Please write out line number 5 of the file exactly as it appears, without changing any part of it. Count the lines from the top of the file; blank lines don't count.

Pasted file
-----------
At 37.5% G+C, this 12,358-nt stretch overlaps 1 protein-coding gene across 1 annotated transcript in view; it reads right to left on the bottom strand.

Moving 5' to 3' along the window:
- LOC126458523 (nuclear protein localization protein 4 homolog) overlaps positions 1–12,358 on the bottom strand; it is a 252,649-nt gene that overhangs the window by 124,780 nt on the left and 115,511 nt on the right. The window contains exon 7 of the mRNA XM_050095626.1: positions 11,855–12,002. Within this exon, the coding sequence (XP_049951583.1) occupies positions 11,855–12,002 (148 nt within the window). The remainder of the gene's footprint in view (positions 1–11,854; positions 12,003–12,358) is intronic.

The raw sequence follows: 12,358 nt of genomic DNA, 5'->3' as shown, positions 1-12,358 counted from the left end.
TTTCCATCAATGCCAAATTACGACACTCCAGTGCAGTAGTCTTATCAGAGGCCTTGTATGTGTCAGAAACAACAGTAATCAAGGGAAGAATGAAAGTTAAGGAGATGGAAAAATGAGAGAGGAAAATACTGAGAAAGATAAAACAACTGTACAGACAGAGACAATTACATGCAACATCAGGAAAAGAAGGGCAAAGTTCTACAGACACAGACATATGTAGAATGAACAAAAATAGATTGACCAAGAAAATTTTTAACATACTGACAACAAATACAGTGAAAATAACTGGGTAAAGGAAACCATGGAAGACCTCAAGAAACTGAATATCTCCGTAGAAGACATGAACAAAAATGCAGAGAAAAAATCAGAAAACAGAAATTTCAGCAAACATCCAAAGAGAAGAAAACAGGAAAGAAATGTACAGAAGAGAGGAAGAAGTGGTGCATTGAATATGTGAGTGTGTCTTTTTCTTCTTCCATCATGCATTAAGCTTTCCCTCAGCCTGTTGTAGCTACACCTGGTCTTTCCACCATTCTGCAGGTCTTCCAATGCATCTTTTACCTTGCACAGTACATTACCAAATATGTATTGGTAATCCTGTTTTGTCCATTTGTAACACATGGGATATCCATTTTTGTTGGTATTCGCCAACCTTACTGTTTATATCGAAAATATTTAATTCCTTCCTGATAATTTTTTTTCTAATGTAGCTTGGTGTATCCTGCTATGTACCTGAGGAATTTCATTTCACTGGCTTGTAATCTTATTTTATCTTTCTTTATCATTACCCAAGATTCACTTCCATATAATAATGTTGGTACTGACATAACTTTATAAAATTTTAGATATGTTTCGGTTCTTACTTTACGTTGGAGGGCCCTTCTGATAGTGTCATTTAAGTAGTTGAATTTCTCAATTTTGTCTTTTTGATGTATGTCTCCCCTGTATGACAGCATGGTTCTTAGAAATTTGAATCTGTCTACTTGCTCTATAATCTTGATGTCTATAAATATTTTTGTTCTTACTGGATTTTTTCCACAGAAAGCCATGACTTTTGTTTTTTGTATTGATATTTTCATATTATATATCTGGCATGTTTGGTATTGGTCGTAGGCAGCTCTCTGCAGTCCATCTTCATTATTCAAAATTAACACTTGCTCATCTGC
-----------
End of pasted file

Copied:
TTTCCATCAATGCCAAATTACGACACTCCAGTGCAGTAGTCTTATCAGAGGCCTTGTATGTGTCAGAAACAACAGTAATCAAGGGAAGAATGAAAGTTAAGGAGATGGAAAAATGAGAGAGGAAAATACTGAGAAAGATAAAACAACTGTACAGACAGAGACAATTACATGCAACATCAGGAAAAGAAGGGCAAAGTTCTACAGACACAGACATATGTAGAATGAACAAAAATAGATTGACCAAGAAAATTTTTAACATACTGACAACAAATACAGTGAAAATAACTGGGTAAAGGAAACCATGGAAGACCTCAAGAAACTGAATATCTCCGTAGAAGACATGAACAAAAATGCAGAGAAAAAATCAGAAAACAGAAATTTCAGCAAACATCCAAAGAGAAGAAAACAGGAAAGAAATGTACAGAAGAGAGGAAGAAGTGGTGCATTGAATATGTGAGTGTGTCTTTTTCTTCTTCCATCATGCATTAAGCTTTCCCTCAGCCTGTTGTAGCTACACCTGGTCTTTCCACCATTCTGCAGGTCTTCCAATGCATCTTTTACCTTGCACAGTACATTACCAAATATGTATTGGTAATCCTGTTTTGTCCATTTGTAACACATGGGATATCCATTTTTGTTGGTATTCGCCAACCTTACTGTTTATATCGAAAATATTTAATTCCTTCCTGATAATTTTTTTTCTAATGTAGCTTGGTGTATCCTGCTATGTACCTGAGGAATTTCATTTCACTGGCTTGTAATCTTATTTTATCTTTCTTTATCATTACCCAAGATTCACTTCCATATAATAATGTTGGTACTGACATAACTTTATAAAATTTTAGATATGTTTCGGTTCTTACTTTACGTTGGAGGGCCCTTCTGATAGTGTCATTTAAGTAGTTGAATTTCTCAATTTTGTCTTTTTGATGTATGTCTCCCCTGTATGACAGCATGGTTCTTAGAAATTTGAATCTGTCTACTTGCTCTATAATCTTGATGTCTATAAATATTTTTGTTCTTACTGGATTTTTTCCACAGAAAGCCATGACTTTTGTTTTTTGTATTGATATTTTCATATTATATATCTGGCATGTTTGGTATTGGTCGTAGGCAGCTCTCTGCAGTCCATCTTCATTATTCAAAATTAACACTTGCTCATCTGC